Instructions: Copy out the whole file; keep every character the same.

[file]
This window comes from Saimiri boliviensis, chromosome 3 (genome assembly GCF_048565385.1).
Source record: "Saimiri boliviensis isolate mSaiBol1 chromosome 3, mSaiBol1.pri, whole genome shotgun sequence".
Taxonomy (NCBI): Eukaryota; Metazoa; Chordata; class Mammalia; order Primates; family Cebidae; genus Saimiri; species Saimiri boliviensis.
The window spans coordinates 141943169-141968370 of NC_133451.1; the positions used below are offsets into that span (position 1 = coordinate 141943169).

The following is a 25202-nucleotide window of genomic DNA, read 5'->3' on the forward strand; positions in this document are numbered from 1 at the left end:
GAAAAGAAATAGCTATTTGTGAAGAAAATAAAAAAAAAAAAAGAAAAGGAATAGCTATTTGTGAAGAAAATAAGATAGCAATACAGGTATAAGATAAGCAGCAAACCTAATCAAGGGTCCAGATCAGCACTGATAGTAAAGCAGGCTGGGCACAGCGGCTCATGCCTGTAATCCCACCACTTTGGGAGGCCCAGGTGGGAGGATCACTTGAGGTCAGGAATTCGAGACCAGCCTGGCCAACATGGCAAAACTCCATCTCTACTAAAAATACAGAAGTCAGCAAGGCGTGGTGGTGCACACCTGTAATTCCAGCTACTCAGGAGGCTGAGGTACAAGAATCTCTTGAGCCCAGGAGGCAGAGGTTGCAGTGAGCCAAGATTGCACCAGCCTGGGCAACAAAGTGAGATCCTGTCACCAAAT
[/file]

This window comes from Saimiri boliviensis, chromosome 3 (genome assembly GCF_048565385.1).
Source record: "Saimiri boliviensis isolate mSaiBol1 chromosome 3, mSaiBol1.pri, whole genome shotgun sequence".
Taxonomy (NCBI): Eukaryota; Metazoa; Chordata; class Mammalia; order Primates; family Cebidae; genus Saimiri; species Saimiri boliviensis.
The window spans coordinates 141943169-141968370 of NC_133451.1; the positions used below are offsets into that span (position 1 = coordinate 141943169).

The following is a 25202-nucleotide window of genomic DNA, read 5'->3' on the forward strand; positions in this document are numbered from 1 at the left end:
GAAAAGAAATAGCTATTTGTGAAGAAAATAAAAAAAAAAAAAGAAAAGGAATAGCTATTTGTGAAGAAAATAAGATAGCAATACAGGTATAAGATAAGCAGCAAACCTAATCAAGGGTCCAGATCAGCACTGATAGTAAAGCAGGCTGGGCACAGCGGCTCATGCCTGTAATCCCACCACTTTGGGAGGCCCAGGTGGGAGGATCACTTGAGGTCAGGAATTCGAGACCAGCCTGGCCAACATGGCAAAACTCCATCTCTACTAAAAATACAGAAGTCAGCAAGGCGTGGTGGTGCACACCTGTAATTCCAGCTACTCAGGAGGCTGAGGTACAAGAATCTCTTGAGCCCAGGAGGCAGAGGTTGCAGTGAGCCAAGATTGCACCAGCCTGGGCAACAAAGTGAGATCCTGTCACCAAAT